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Restoring Art with Love

Since I need to regularly maintain and sometimes restore my own bronze sculptures, I’ve started doing this work for others.

Let me know of any sculptures that need repairing or restoring, especially bronze artworks that have gone a bit dull and need some TLC 🙂

Bronze is one of the most durable materials of all, but over time it darkens, the colours can become dull. The original surface coluring (Patina) is sealed under a protective UV-resistant wax coating, but this breaks down over time and needs re-applying. Oxidation, acid rain and proximity to humid salty air often causes unwanted  surface changes, such as white or greenish ‘stains’, or coppery red. Confusingly, the changes in surface colouring is also called ‘patina’. Sometimes the changes are desirable… sometimes not. If you want to maintain the original surface, the bronze should be cleaned and the wax coating re-applied annually or bi-annually.

I always provide a maintenance schedule when installing my sculptures, recommending regular removal of dust and debris and rinsing with plain water and a nylon brush… but does anyone ever read the instructions…?

Reddish copppery tones started appearing on the Illawarra Memorial Coalmining Sculpture within a few years of being unveiled.  Perhaps if it had been regularly cleaned and rewaxed this wouldn’t have happened, however it is located close to the coast and heavy industry. Salt and acid rain impact the surface of any metal, and bronze can react in unpredictable ways. It somehow retains a memory of previous surface treatments, so it’s important not to experiment with random chemicals, and definitely definitely don’t use brasso or acids! [See images above: 10 years of exposure causing green and red, and after a thorough clean and re-wax].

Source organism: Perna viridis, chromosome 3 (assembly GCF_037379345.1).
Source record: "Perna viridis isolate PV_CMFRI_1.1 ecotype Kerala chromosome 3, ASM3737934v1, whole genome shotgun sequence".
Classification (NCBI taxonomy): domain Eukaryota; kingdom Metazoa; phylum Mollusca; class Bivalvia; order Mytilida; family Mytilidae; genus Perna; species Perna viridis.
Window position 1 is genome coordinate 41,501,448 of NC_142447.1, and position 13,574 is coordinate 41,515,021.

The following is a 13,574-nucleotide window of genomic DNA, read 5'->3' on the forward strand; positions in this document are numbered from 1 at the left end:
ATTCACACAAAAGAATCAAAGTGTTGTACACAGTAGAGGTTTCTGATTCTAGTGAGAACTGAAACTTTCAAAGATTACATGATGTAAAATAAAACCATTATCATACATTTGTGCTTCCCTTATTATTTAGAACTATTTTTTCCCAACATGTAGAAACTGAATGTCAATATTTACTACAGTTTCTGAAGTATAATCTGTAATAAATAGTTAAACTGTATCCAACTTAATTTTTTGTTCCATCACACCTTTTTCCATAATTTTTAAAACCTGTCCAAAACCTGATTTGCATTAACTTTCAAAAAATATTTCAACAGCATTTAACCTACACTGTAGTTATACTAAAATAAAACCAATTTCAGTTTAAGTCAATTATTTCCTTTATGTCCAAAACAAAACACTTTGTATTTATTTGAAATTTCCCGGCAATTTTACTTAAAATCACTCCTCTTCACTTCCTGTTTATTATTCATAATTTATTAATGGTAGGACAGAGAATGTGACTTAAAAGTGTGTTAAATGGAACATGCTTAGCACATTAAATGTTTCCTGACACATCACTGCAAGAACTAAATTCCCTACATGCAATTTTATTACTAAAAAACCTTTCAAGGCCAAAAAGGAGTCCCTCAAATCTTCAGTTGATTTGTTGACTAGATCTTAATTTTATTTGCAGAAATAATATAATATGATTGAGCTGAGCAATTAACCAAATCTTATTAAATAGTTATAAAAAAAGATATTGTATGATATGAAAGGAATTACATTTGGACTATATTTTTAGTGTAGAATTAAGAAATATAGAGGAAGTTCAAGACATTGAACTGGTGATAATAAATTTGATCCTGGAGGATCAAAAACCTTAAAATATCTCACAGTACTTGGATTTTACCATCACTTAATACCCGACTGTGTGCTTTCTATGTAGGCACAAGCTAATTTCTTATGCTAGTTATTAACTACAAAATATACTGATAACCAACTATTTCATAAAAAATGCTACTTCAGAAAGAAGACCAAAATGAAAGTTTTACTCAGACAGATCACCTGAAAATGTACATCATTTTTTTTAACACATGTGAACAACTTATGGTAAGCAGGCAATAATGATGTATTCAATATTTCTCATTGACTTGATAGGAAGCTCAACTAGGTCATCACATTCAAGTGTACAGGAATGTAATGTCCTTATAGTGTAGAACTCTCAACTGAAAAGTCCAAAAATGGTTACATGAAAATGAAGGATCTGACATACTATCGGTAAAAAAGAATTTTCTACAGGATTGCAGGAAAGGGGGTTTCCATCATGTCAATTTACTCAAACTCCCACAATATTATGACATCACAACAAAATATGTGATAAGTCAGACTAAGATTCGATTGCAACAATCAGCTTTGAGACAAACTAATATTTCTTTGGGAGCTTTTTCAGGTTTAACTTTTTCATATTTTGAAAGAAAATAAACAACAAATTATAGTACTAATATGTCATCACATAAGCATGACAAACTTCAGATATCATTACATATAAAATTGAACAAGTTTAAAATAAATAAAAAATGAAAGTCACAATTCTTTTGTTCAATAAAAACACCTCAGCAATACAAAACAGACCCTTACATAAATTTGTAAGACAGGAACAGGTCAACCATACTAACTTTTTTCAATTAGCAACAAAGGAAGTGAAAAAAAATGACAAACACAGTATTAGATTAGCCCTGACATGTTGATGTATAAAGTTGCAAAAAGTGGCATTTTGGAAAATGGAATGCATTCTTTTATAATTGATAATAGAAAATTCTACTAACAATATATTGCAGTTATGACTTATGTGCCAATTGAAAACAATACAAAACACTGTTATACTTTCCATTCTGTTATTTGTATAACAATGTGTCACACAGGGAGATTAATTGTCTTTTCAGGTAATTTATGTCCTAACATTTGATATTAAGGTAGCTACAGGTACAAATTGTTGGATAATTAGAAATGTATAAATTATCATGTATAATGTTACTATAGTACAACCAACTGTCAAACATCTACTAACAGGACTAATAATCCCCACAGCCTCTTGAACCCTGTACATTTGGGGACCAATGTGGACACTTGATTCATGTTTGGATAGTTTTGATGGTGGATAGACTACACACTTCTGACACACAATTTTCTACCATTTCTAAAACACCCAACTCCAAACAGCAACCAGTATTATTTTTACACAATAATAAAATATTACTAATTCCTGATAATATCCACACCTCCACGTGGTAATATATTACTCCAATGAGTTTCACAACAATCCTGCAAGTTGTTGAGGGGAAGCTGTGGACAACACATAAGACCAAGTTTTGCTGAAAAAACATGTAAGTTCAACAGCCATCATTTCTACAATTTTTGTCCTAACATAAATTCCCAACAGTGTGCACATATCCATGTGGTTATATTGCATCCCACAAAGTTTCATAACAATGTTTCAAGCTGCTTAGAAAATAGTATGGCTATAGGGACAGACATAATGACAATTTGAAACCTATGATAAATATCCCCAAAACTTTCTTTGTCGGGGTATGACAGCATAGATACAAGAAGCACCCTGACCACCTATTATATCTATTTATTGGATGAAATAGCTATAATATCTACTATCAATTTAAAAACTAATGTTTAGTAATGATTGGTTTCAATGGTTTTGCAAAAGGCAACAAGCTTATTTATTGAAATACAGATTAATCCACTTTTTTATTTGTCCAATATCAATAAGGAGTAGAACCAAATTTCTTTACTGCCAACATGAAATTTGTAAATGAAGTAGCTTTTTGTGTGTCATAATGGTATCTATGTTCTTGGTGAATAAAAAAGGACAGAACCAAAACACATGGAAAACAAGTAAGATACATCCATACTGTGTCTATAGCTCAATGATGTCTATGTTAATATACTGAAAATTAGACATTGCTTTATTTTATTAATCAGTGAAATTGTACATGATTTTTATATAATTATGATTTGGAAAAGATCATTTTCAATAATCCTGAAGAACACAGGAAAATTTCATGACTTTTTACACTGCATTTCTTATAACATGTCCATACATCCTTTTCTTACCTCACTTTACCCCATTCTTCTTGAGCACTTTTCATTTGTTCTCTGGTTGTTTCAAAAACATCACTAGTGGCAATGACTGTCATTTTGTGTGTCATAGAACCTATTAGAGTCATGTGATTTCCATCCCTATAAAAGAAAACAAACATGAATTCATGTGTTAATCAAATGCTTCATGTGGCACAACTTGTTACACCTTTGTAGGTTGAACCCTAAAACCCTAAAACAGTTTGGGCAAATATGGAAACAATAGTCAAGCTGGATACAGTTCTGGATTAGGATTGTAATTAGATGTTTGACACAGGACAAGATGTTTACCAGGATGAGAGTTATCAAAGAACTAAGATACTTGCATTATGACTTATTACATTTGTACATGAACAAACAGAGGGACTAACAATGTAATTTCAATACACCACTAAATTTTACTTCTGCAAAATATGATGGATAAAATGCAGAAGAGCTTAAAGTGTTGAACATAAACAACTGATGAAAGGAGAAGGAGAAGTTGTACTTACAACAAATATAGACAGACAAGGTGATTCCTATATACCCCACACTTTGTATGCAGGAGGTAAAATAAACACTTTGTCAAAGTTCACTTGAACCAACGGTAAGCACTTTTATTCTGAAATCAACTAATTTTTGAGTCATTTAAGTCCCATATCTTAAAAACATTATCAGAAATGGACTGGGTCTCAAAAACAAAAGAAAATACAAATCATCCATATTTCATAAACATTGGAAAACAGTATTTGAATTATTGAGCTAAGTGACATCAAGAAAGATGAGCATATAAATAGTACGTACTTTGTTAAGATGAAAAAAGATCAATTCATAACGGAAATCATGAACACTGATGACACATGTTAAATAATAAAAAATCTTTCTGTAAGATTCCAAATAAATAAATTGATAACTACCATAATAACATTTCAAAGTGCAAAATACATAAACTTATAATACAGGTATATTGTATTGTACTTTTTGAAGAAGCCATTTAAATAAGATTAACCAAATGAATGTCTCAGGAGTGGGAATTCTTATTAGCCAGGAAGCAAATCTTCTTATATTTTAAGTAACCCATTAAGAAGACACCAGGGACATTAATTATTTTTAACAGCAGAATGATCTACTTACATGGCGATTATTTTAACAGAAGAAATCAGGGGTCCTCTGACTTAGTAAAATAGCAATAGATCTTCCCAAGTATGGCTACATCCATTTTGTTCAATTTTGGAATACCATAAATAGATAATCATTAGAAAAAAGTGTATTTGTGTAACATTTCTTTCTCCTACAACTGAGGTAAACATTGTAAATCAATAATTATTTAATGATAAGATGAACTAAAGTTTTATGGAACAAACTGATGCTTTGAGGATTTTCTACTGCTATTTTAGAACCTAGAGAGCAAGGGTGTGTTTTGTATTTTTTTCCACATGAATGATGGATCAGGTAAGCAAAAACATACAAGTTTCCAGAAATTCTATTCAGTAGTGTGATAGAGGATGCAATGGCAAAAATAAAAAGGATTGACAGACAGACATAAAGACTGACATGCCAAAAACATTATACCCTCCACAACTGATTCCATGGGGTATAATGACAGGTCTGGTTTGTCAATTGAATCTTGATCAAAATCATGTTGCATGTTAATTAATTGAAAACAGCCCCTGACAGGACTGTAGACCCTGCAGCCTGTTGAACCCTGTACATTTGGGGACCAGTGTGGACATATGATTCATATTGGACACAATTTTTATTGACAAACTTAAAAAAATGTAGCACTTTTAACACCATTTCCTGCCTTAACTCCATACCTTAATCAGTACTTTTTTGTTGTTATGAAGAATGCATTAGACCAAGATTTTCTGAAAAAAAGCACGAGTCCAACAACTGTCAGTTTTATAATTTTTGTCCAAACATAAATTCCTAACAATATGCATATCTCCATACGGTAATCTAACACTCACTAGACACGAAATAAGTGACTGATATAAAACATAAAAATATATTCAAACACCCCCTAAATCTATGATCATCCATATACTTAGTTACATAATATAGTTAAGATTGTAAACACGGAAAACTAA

I recently restored another one of my bronze sculptures that hadn’t been maintained for over 10 years! [see before and after pics below – bronze portrait bust of Sir John Gorton]. The Harcourt sandstone plinth needed a clean as well – mildew and grime and some nasty green streaks, but after trying a few different solutions, combined with scrubbing and rinsing… I restored it’s natural pinkish colour. The bronze had lost all of it’s original protective wax coating, so it was relatively easy to rub it right back and reapply a bit of patina, before re-waxing and buffing.

And it was a pleasure to restore fellow artist Rowena Hannan’s sculpture ‘The Marble Game’, at Firbank College last week. I gently removed most of the green oxidation, brightened up the dull dark areas and restored the highlights. It’s lovely to see the artist’s modelling and details come back to life during the restore/re-wax process.